The Utah Transit Authority (“UTA”) is requesting qualifications and financial proposals from responsive, responsible, qualified parties interested in developing 48 acres of property at the UTA 10000 South Sandy Civic Center TRAX station in Sandy, UT. The objective is to build a village that will increase ridership, be high-density mixed use, be a livable community, generate long-term revenue, integrate the station and development in a manner that will encourage and support transit use. The Property is owned by UTA and is within a ¾ mile walking distance of the REAL soccer stadium, Sandy Exposition Center, Sandy City Hall, Sandy Business Park, and SouthTowne Regional Shopping Mall. The site will also have a direct connection to the Dimple Dell preserve providing bicycle, pedestrian and horse trail connections to the Wasatch Mountain Range. Portions of the site are elevated providing expansive views of the Wasatch Mountains and the Salt Lake valley. The selected…
A livable community has affordable and appropriate housing, supportive features and services, and adequate mobility options for people, regardless of age or ability. As communities address the general shortage of affordable housing, preserving affordable housing in transit-oriented developments (TODs) is one of the challenges that communities can address to increase their livability.
TODs are compact, walkable, mixed-use communities that are developed around high-quality public transportation. Residents often prize these places for the advantages created by the proximity to transportation and other amenities. One consequence of this desirability is that it can increase land and property values, exacerbating housing affordability challenges.
As policymakers try to extend the benefits of TODs to affordable housing locations, they must ensure that those benefits are available to people of low and moderate incomes and to those with different mobility…
The proposed Central Corridor Light Rail Transit (LRT) line stretching from downtown Minneapolis to downtown Saint Paul has the potential to revitalize the neighborhoods it passes through. Projected to carry nearly 43,270 passengers daily by the year 2030, the line is an opportunity for significant investment in the local economy through transportation infrastructure improvements. When completed, the increased mobility and accessibility along the corridor will provide opportunities for increased economic activity and provide existing businesses with the ability to reach new markets.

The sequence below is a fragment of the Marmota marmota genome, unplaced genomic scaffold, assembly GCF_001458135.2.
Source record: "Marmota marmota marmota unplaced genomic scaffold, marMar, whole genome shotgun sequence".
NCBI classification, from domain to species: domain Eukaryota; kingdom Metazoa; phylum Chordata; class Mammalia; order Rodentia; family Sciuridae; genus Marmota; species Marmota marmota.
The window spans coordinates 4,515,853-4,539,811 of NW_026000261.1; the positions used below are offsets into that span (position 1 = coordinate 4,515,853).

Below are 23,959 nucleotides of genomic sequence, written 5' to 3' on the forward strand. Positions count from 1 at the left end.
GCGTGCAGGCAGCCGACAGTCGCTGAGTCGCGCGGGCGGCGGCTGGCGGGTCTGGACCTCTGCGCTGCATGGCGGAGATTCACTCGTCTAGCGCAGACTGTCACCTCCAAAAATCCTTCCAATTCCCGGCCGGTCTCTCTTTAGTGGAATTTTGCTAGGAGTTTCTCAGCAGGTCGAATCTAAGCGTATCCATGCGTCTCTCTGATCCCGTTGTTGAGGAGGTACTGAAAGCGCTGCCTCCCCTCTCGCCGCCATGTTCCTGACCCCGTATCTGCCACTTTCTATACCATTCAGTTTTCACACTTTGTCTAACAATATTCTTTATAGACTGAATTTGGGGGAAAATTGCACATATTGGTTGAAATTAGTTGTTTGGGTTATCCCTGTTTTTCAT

Many of the business owners along the corridor, however, are concerned about the negative impacts the construction process may bring. The proposed transit line is scheduled to begin a three year construction phase in 2010. Construction of light rail, like any large construction process, can significantly disrupt the normal business operations along a corridor. Potential impacts include the…
The material contained in the following chapters provides a uniform basis for project design of light rail transit (LRT) systems. These criteria serve as guidelines and do not substitute for engineering judgment and sound engineering practice. Exceptions may apply in special cases. Applications for exceptions to the criteria, deviation from the criteria, changes to the criteria, additions to the criteria, and other questions should be submitted in writing to the UTA Light Rail Transit Project Director and must be approved in writing before the modification is implemented. The basic goal of the project is to provide an improved public transportation system in a cost-effective, environmentally sensitive and socially responsible manner. Design of project elements will be based on a “design to cost” philosophy.
The Redevelopment Agency of Murray City (“RDA”) requests qualifications for a Consultant to oversee, at the direction of the RDA, the Fireclay Redevelopment Project Area (“Project Area”). The Project Area is 97-acres centered on the 4300 South TRAX light rail station, and is planned for a mixed use Transit Oriented Development. This work will include project development coordination, design and construction with multiple development entities and property owners to create a cohesive, coordinated and integrated development in the Project Area, consistent with the vision of the RDA, the Fireclay Redevelopment Project Area Plan (“Plan”), and Murray City’s recently-adopted Transit Oriented Development Ordinance.
This handbook lays out a comprehensive framework for understanding, designing, and implementing Transit-Oriented Development (TOD) in the Greater Wasatch region. It discusses the different types of TOD, describes TOD opportunities in the region, illustrates the different physical elements that make up an ideal TOD, and details strategies for implementing these principles.